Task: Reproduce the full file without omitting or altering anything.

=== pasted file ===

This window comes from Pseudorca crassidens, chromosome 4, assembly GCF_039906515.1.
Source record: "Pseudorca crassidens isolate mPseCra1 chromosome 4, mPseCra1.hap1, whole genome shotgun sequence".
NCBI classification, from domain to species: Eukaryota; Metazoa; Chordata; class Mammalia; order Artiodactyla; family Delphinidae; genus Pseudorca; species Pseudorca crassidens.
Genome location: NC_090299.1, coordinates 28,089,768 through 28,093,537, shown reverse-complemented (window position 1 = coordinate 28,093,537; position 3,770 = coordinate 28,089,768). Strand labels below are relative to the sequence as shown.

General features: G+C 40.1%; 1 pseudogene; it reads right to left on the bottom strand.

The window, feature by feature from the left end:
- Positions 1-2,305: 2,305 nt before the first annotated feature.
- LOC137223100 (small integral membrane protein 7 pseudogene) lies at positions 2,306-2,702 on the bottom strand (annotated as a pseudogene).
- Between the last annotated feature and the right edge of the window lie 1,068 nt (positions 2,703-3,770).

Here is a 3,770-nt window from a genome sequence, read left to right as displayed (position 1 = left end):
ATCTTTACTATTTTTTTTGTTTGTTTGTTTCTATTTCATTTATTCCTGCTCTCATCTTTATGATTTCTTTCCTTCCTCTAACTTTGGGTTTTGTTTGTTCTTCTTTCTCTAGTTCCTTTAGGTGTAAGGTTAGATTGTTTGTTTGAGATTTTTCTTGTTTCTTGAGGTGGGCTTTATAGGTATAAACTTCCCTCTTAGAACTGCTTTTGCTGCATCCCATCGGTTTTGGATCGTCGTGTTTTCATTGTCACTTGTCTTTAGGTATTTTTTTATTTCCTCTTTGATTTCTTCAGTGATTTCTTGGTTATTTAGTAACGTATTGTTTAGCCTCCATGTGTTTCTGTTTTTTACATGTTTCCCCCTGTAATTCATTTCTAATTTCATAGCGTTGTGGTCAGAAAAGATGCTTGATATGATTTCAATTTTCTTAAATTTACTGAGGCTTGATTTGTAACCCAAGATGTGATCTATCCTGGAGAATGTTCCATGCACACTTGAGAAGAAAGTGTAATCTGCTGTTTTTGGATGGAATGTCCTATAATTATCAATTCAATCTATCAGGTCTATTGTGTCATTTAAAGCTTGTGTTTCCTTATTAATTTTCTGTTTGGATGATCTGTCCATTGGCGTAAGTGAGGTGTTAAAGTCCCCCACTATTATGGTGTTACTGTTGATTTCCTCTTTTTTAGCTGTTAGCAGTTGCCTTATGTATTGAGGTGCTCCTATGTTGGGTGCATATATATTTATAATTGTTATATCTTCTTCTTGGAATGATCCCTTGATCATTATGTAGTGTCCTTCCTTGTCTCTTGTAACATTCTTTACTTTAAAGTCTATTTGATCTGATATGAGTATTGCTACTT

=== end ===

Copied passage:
This window comes from Pseudorca crassidens, chromosome 4, assembly GCF_039906515.1.
Source record: "Pseudorca crassidens isolate mPseCra1 chromosome 4, mPseCra1.hap1, whole genome shotgun sequence".
NCBI classification, from domain to species: Eukaryota; Metazoa; Chordata; class Mammalia; order Artiodactyla; family Delphinidae; genus Pseudorca; species Pseudorca crassidens.
Genome location: NC_090299.1, coordinates 28,089,768 through 28,093,537, shown reverse-complemented (window position 1 = coordinate 28,093,537; position 3,770 = coordinate 28,089,768). Strand labels below are relative to the sequence as shown.

General features: G+C 40.1%; 1 pseudogene; it reads right to left on the bottom strand.

The window, feature by feature from the left end:
- Positions 1-2,305: 2,305 nt before the first annotated feature.
- LOC137223100 (small integral membrane protein 7 pseudogene) lies at positions 2,306-2,702 on the bottom strand (annotated as a pseudogene).
- Between the last annotated feature and the right edge of the window lie 1,068 nt (positions 2,703-3,770).

Here is a 3,770-nt window from a genome sequence, read left to right as displayed (position 1 = left end):
ATCTTTACTATTTTTTTTGTTTGTTTGTTTCTATTTCATTTATTCCTGCTCTCATCTTTATGATTTCTTTCCTTCCTCTAACTTTGGGTTTTGTTTGTTCTTCTTTCTCTAGTTCCTTTAGGTGTAAGGTTAGATTGTTTGTTTGAGATTTTTCTTGTTTCTTGAGGTGGGCTTTATAGGTATAAACTTCCCTCTTAGAACTGCTTTTGCTGCATCCCATCGGTTTTGGATCGTCGTGTTTTCATTGTCACTTGTCTTTAGGTATTTTTTTATTTCCTCTTTGATTTCTTCAGTGATTTCTTGGTTATTTAGTAACGTATTGTTTAGCCTCCATGTGTTTCTGTTTTTTACATGTTTCCCCCTGTAATTCATTTCTAATTTCATAGCGTTGTGGTCAGAAAAGATGCTTGATATGATTTCAATTTTCTTAAATTTACTGAGGCTTGATTTGTAACCCAAGATGTGATCTATCCTGGAGAATGTTCCATGCACACTTGAGAAGAAAGTGTAATCTGCTGTTTTTGGATGGAATGTCCTATAATTATCAATTCAATCTATCAGGTCTATTGTGTCATTTAAAGCTTGTGTTTCCTTATTAATTTTCTGTTTGGATGATCTGTCCATTGGCGTAAGTGAGGTGTTAAAGTCCCCCACTATTATGGTGTTACTGTTGATTTCCTCTTTTTTAGCTGTTAGCAGTTGCCTTATGTATTGAGGTGCTCCTATGTTGGGTGCATATATATTTATAATTGTTATATCTTCTTCTTGGAATGATCCCTTGATCATTATGTAGTGTCCTTCCTTGTCTCTTGTAACATTCTTTACTTTAAAGTCTATTTGATCTGATATGAGTATTGCTACTT